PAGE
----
Home away From Home: Life in the Dorms
The freshman dorm—your roommate will either be the bane of your existence or become one of the closest friends you’ll ever make. If your roommate doesn’t suffice, someone else on the floor, or perhaps the whole group, will fill in. Communal living does that. Pull a bunch of eighteen-year-olds away from everything they know, and most of them will find their communities.
With the D-plan, the campus is always shifting and new alliances are constantly being forged, but in the early 20th century, students would lay claim to a room for several years running. The rooms, only marginally furnished, would take on the personalities of their occupants. They would also help to define your status on campus: nicer rooms cost considerably more, so social bifurcation was blatantly on display.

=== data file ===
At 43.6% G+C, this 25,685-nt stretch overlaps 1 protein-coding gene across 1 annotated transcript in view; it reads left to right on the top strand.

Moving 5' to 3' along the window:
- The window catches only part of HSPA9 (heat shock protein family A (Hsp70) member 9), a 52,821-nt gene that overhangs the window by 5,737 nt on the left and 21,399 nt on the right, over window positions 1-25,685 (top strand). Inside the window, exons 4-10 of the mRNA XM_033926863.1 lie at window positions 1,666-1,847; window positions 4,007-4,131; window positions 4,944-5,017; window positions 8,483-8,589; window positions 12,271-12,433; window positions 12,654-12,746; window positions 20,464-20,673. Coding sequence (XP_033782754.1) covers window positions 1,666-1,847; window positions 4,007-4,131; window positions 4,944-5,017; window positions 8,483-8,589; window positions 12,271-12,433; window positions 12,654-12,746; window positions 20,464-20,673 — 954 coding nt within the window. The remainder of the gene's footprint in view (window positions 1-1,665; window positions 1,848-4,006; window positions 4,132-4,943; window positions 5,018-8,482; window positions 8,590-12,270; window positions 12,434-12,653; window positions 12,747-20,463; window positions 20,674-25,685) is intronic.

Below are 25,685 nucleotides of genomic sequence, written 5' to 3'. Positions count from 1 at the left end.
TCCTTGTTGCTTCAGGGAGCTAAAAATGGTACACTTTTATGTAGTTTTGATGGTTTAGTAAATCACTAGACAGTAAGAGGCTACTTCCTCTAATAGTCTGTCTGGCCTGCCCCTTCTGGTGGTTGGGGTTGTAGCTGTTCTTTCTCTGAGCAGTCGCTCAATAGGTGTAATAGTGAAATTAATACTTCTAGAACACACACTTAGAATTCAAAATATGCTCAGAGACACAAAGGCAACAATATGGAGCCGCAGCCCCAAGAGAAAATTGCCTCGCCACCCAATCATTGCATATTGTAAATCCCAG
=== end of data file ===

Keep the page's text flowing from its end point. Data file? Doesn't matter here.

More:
But dorm life wasn’t for everyone. In the 19th century, many people of color were excluded from the dorms and were forced to seek alternative housing. In the late 1940s, veterans returned from the war, many married, and Married Student Housing was created. And in the 1970s, rebellion caused one fraternity, Foley House, to reject both the Greek life and the dorms. It split off to become one of Dartmouth’s many affinity houses.